In a smaller city, you can pay as little as 250 Euros per month for a 1-bedroom apartment.

Some cities have seen price increases that are above the average: Cluj is, for example, one of those cities, pushed up by the number of higher-paying jobs in the city.
 

When renting, the prices for utilities are usually not included in the rent, so you will have to pay these as an extra.
 

Fortunately, these numbers are generally extremely low during the summer and still somewhat low during the winter (when heating costs hit).

T
hey did go up A TON for 2022, but at the moment the state covers some of the expenses, so you won’t feel the total increase.
 

Cost of Living
in Cluj Napoca

The cost of living in Romania keeps growing at a fast pace, even though it slowed down in 2020 when everything stopped… but then exploded again in 2021 mainly because of inflation.
 

As a result, the cost of living in the country in 2022 is higher than ever and this year is expected to be one where it will go up by some 10% more (from January to December). Ouch!

The average cost of living in Cluj-Napoca is $788, which is in the top 34% of the least expensive cities in the world, ranked 6109th out of 9294 in a recent global list and 2nd out of 47 in Romania.
 

The median after-tax salary is $850, which is enough to cover living expenses for 1.1 months. Ranked 2954th (TOP 32%) in the list of best places to live in the world and 3rd best city to live in Romania. With an estimated population of 325K, Cluj-Napoca is the 2nd largest city in Romania

A person working in Cluj-Napoca typically earns around $660 per month (After tax) and it's not qualification specific. $660 is not a good salary according to the average cost of living which is $754.

Click below for more information on the cost of living in Cluj Napoca.

Eligibility to Work in Cluj Napoca

Working in Europe | Work permit | Romania
 
The professional activity of foreign citizens on Romanian national territory can only be carried out with a Work Notice or a Work Permit.

According to the European Union regulations, every EU/EEA citizen enjoys the same labour rights as the ones applied to Romanian citizens, and thus, they do not need a work permit. Foreign citizens who are third-country nationals, can work in Romania only after obtaining a work permit and subsequently a long-stay visa for work and a residence permit.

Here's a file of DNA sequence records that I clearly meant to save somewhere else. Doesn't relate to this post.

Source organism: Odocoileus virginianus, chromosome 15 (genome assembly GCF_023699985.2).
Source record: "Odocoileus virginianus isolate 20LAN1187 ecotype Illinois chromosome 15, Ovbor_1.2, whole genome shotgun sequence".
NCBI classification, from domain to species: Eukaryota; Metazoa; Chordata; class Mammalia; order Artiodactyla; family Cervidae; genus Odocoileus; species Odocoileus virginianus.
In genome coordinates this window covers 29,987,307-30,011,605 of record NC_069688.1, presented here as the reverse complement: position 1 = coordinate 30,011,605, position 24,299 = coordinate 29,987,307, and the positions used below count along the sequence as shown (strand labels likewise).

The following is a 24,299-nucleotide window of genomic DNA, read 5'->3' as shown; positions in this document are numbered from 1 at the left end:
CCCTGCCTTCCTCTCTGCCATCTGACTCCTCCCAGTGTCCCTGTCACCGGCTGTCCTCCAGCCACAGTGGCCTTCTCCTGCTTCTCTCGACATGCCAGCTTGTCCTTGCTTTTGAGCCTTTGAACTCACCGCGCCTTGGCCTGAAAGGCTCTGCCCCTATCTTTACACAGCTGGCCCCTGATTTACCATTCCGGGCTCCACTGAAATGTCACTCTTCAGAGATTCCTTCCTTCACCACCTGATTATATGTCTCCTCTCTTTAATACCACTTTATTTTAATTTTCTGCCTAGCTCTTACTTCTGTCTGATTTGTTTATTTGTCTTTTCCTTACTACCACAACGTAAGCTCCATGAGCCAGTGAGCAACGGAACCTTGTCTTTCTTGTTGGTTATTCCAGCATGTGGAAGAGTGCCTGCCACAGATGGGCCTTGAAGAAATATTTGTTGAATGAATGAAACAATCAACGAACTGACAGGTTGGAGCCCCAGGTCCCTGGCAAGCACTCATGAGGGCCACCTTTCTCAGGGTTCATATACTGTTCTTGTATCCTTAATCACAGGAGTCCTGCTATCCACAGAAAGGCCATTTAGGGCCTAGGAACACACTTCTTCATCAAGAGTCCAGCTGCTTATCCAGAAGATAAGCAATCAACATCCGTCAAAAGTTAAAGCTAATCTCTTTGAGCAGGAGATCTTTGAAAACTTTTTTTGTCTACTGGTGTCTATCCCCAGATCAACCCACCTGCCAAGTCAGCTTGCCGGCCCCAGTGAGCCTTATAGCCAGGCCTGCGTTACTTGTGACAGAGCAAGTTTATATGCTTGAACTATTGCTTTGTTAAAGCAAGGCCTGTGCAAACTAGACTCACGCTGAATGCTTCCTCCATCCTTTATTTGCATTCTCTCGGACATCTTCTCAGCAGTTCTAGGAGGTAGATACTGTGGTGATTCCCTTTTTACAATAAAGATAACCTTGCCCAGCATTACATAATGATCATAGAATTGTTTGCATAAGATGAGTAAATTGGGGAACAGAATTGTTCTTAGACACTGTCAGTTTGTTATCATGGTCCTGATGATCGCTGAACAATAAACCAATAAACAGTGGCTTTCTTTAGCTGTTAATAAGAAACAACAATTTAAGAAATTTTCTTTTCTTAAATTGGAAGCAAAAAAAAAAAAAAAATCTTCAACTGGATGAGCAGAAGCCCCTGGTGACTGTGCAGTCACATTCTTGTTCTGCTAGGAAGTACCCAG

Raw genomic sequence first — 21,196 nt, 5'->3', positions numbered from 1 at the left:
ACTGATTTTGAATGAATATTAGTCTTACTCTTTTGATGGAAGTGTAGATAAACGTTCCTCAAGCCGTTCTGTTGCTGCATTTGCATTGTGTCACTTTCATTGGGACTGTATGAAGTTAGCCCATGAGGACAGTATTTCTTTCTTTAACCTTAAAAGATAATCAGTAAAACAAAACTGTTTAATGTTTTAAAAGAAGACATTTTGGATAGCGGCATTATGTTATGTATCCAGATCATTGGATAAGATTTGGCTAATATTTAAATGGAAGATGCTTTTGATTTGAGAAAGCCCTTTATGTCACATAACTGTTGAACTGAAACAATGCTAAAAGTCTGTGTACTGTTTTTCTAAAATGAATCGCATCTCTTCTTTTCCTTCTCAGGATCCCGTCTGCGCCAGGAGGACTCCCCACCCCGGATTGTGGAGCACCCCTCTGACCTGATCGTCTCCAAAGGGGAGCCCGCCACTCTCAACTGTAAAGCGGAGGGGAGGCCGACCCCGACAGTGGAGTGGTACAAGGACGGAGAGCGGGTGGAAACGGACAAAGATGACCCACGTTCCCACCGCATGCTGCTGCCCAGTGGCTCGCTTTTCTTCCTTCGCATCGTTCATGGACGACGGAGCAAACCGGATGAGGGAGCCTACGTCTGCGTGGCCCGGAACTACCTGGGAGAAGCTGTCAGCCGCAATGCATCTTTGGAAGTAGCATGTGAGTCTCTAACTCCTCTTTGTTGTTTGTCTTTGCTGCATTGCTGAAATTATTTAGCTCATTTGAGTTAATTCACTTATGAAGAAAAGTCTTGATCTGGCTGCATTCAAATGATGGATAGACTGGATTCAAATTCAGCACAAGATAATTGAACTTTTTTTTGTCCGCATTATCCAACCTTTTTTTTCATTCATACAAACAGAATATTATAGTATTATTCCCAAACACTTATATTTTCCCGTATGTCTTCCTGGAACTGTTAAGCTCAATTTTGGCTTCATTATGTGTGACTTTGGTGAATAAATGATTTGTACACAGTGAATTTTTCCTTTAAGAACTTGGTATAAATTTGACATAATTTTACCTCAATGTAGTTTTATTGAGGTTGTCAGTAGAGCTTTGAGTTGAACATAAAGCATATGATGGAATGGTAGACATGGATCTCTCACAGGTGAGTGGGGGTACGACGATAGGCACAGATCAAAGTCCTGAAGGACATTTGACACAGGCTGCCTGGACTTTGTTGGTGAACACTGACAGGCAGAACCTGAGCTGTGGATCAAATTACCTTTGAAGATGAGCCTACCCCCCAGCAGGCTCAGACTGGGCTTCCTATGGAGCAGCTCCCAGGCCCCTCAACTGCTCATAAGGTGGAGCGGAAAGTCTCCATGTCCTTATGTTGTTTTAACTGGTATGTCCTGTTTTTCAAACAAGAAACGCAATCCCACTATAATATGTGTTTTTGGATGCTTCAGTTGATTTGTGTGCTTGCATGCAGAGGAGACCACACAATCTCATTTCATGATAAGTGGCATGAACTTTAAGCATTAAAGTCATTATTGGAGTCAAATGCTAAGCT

Types of work permits


There are several types of work permits that can be granted to foreign citizens: permanent workers, seasonal workers, trainees, athletes, cross-border workers, and nominal work permits.

 

Depending on the category of your activity, the right to extend your temporary stay for employment purposes can be extended up to 1 year, as a general rule. As far as highly skilled workers are concerned, their stay can be extended up to 2 years.

 

THE CONDITIONS TO GET EMPLOYED IN ROMANIA
 

  • Obtain a medical certificate stating that they are fit to carry out the activity;

  • Have no criminal record which could prevent them from conducting their activities on the national territory;

  • Meet the employer’s requirements on experience and training, under the provisions of the law;

  • Be within the annual quota approved by Government Decision;

  • The position they opt for cannot be filled in by citizens of EU Member States / EEA or Romanian citizens.


CITIZENS WHO ARE EXEMPTED FROM HOLDING A WORK PERMIT
 

  • They hold a permanent residence on national territory or were granted a form of protection;

  • They hold a residence permit for studies;

  • They are EU and EEA citizens or come from a country that has signed agreements with Romania on labour market access;